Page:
UT's Creed: Pure Speed

Long before the storied SEC became renown as a speed conference, Tennessee was renown as a speed team, having already established a proud tradition for turning track stars into football stars and vice versa.

Sometimes they arrived as dual stars, attracted by UT's reputation for uncommon cooperation between the track and football programs, and the remarkable results that alliance produced. The coupling of these sports came naturally enough, as former UT head track coach, Chuck Rohe, also served as the football team's recruiting coordinator beginning in 1962.

One of the first to achieve status in both sports was former Vol All-American offensive lineman Chip Kell, who also threw the shot. Most were sprinters and hurdlers, but several were high jumpers. On the gridiron, they mostly played wide receiver, running back and in the secondary, although D-line stalwart Doug Atkins once competed in the high jump and won the SEC title.

Among these mercurial talents have been NCAA champions, Olympic champions and world champions. The quickest of the quick, the fleetest of the fleet. Many of champions would hear their names called early in the NFL Draft. From Richmond Flowers to Anthony Hancock to Willie Gault to Terry McDaniel to Alvin Harper and dozens of other track stars that glittered on the gridiron, the success of this system has beget success and remains a valuable recruiting tool to this day.

Current Volunteer cornerback and 200-meter specialist, Jonathan Wade, is the latest to join the litany of names like Roland James, Mike Miller, Clyde Duncan, Carl Pickens, Sam Grady and Leonard Scott to letter in both sports.

Tennessee's need for speed is still the driving force behind football recruiting. The Vols' philosophy is: if you can run fast we can teach you how to play, but we can't teach you to run fast.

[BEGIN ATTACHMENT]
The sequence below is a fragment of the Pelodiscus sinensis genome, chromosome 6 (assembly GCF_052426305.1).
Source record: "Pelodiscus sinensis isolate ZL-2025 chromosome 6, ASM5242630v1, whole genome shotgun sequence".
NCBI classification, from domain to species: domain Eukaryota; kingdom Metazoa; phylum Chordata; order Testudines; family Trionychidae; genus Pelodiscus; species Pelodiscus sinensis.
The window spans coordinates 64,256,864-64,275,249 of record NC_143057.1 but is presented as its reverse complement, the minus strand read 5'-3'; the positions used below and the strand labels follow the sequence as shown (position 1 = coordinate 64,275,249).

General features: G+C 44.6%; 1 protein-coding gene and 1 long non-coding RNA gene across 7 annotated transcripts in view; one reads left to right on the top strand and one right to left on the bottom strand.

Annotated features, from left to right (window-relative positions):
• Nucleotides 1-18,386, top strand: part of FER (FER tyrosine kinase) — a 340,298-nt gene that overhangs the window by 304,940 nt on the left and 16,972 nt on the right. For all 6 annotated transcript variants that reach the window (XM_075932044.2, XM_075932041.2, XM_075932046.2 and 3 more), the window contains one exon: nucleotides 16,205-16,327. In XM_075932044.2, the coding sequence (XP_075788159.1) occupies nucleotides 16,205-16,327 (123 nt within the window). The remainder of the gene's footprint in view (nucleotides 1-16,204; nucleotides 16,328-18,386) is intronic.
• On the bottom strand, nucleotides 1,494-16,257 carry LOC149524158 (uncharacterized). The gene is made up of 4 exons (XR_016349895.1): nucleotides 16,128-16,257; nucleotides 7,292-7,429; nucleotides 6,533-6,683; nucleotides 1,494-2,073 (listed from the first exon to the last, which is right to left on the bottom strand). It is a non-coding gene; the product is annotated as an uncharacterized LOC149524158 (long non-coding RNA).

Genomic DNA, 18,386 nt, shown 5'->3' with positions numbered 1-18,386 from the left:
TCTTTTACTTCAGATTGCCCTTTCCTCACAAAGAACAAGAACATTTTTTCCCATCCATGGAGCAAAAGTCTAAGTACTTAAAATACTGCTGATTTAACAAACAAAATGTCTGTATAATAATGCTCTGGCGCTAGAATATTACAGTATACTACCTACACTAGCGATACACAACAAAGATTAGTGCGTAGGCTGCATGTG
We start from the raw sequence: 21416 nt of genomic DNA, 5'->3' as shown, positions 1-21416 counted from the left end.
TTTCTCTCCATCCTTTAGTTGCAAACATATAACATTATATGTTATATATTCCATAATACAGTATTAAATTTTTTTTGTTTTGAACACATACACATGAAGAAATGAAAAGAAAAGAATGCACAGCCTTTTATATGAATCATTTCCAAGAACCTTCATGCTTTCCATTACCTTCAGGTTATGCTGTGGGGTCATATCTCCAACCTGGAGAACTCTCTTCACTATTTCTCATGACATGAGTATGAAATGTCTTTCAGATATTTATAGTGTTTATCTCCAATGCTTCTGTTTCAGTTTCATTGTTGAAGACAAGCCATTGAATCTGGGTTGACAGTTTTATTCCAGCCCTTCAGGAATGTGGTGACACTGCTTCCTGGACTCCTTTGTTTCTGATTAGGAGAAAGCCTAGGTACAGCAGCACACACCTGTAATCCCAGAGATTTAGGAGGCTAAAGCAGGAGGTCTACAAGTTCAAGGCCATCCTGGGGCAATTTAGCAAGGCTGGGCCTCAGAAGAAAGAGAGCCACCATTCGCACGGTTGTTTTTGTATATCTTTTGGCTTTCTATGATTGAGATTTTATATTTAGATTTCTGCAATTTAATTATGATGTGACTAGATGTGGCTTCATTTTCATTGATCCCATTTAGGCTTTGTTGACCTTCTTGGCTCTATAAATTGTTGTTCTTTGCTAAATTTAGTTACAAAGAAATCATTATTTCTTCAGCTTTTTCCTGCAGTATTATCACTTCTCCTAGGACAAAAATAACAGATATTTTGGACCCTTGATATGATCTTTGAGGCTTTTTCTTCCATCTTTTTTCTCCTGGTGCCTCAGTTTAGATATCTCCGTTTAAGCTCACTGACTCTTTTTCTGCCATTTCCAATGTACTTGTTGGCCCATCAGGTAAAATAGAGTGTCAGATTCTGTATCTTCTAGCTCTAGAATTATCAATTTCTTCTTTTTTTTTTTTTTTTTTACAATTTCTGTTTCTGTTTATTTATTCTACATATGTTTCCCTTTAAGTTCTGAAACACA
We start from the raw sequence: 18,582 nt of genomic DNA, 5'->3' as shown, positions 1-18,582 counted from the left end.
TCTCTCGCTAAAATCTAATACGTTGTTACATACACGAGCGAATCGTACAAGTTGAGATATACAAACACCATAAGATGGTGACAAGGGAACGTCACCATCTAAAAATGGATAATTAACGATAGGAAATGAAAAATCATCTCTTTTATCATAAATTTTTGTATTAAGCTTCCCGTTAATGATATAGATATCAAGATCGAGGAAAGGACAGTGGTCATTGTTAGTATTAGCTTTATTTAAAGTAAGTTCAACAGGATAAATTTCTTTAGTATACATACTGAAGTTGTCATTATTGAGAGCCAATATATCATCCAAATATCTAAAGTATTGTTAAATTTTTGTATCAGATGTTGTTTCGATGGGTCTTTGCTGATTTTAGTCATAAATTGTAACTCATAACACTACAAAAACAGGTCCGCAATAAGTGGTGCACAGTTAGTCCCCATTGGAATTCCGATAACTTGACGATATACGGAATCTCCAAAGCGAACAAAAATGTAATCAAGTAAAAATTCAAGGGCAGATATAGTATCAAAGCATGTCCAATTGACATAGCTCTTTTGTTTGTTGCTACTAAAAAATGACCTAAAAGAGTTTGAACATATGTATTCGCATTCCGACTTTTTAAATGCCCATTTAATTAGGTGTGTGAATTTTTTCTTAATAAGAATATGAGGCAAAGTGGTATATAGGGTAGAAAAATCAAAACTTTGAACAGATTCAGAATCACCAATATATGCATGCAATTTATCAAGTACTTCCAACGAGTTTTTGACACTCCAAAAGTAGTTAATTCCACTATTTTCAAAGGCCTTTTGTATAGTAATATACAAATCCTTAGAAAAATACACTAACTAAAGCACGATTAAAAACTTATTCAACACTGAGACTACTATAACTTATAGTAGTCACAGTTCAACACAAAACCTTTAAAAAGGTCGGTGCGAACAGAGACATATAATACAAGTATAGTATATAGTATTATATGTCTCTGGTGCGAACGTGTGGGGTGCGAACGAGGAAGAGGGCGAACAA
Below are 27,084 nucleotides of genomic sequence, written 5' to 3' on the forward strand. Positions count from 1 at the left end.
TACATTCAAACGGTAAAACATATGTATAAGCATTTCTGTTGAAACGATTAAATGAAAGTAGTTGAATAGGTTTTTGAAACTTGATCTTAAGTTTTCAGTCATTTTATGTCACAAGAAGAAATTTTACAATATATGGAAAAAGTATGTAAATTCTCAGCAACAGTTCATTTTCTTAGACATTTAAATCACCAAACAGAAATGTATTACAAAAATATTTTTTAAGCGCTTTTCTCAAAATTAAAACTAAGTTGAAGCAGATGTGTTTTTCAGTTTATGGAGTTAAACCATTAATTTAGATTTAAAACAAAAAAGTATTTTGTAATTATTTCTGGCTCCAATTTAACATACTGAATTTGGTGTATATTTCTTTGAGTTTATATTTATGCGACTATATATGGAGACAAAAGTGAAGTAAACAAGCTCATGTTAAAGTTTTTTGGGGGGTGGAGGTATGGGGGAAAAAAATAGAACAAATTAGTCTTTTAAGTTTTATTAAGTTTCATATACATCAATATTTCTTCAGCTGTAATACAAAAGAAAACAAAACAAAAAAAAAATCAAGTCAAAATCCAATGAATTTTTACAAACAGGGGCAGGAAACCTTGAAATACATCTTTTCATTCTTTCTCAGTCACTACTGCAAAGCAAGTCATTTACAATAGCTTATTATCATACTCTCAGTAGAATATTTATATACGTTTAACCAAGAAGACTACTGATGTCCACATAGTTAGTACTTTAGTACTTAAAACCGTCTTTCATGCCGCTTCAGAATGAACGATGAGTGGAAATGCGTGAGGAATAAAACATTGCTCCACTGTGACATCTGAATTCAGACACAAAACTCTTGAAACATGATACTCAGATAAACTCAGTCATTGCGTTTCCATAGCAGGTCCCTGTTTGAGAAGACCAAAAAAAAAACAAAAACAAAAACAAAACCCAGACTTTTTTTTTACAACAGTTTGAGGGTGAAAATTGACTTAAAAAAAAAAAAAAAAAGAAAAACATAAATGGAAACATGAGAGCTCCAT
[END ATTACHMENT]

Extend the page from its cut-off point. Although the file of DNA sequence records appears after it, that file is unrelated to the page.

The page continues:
Obviously, if you've got world class speed on the track, you're going to be fast on grass, but there is a difference in football speed and track speed. To begin with there's no 40-yard dash in track and no starting blocks in football. Neither is there someone giving you hand shivers at the starting line in track.

In terms of football speed, the fastest players this sports scribe ever saw on The Hill were Stanley Morgan, Anthony Miller and Dale Carter, all, of whom, were electrifying athletes that didn't run track at Tennessee. In fact, Morgan aka "Stanley Steamer" was a blur when in full stride, and he played wide receiver, running back and even safety during his career at UT before he went on to become one of the NFL's best wide receivers ever.

One of the great stories of Morgan's speed comes from the venerable Marvin West, who wrote the following in his entertaining and informative book Tales of the Tennessee Vols.

"Stanley Morgan came to Tennessee in 1973. The preliminary scouting report said he was swift.

Assistant coaches Jim Wright and Lon Herzbrun were timing freshmen in the 40-yard dash. Morgan flew past the finish line, Herzbrun looked at his stopwatch and yelled at Wright: "What did you get?"

Wright looked at his watch and said 4.3.

"Me too," said Herzbrun.

Later, Wright asked Herzbrun why he had been so quick to question the clocking on Morgan's run.

"Because my watch said 4.15," said Herzbrun.

"Mine too," said Wright.

"Why didn't you say so?" asked Herzbrun.

"Because nobody runs that fast," said Wright."

That's the type of fast you speak of in whispers, if you speak of it at all.

Editor's Note: In part two we'll take a look at what is clocking in as a very fast Class of 2007.


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